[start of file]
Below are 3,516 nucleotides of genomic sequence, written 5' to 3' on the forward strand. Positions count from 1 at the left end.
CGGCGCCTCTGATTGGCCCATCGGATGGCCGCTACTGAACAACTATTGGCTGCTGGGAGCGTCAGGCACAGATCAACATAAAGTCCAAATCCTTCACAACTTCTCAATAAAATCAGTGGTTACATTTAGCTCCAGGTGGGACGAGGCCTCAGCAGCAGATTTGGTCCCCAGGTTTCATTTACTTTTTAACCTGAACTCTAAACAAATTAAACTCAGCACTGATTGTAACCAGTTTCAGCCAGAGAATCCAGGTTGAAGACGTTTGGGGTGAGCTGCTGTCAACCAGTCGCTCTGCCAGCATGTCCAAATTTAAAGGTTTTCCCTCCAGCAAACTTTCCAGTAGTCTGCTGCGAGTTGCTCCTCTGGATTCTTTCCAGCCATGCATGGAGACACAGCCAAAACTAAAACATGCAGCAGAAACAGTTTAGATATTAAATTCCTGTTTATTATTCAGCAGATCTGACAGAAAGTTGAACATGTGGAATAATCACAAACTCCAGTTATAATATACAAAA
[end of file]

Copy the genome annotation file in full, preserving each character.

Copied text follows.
Below are 3,516 nucleotides of genomic sequence, written 5' to 3' on the forward strand. Positions count from 1 at the left end.
CGGCGCCTCTGATTGGCCCATCGGATGGCCGCTACTGAACAACTATTGGCTGCTGGGAGCGTCAGGCACAGATCAACATAAAGTCCAAATCCTTCACAACTTCTCAATAAAATCAGTGGTTACATTTAGCTCCAGGTGGGACGAGGCCTCAGCAGCAGATTTGGTCCCCAGGTTTCATTTACTTTTTAACCTGAACTCTAAACAAATTAAACTCAGCACTGATTGTAACCAGTTTCAGCCAGAGAATCCAGGTTGAAGACGTTTGGGGTGAGCTGCTGTCAACCAGTCGCTCTGCCAGCATGTCCAAATTTAAAGGTTTTCCCTCCAGCAAACTTTCCAGTAGTCTGCTGCGAGTTGCTCCTCTGGATTCTTTCCAGCCATGCATGGAGACACAGCCAAAACTAAAACATGCAGCAGAAACAGTTTAGATATTAAATTCCTGTTTATTATTCAGCAGATCTGACAGAAAGTTGAACATGTGGAATAATCACAAACTCCAGTTATAATATACAAAA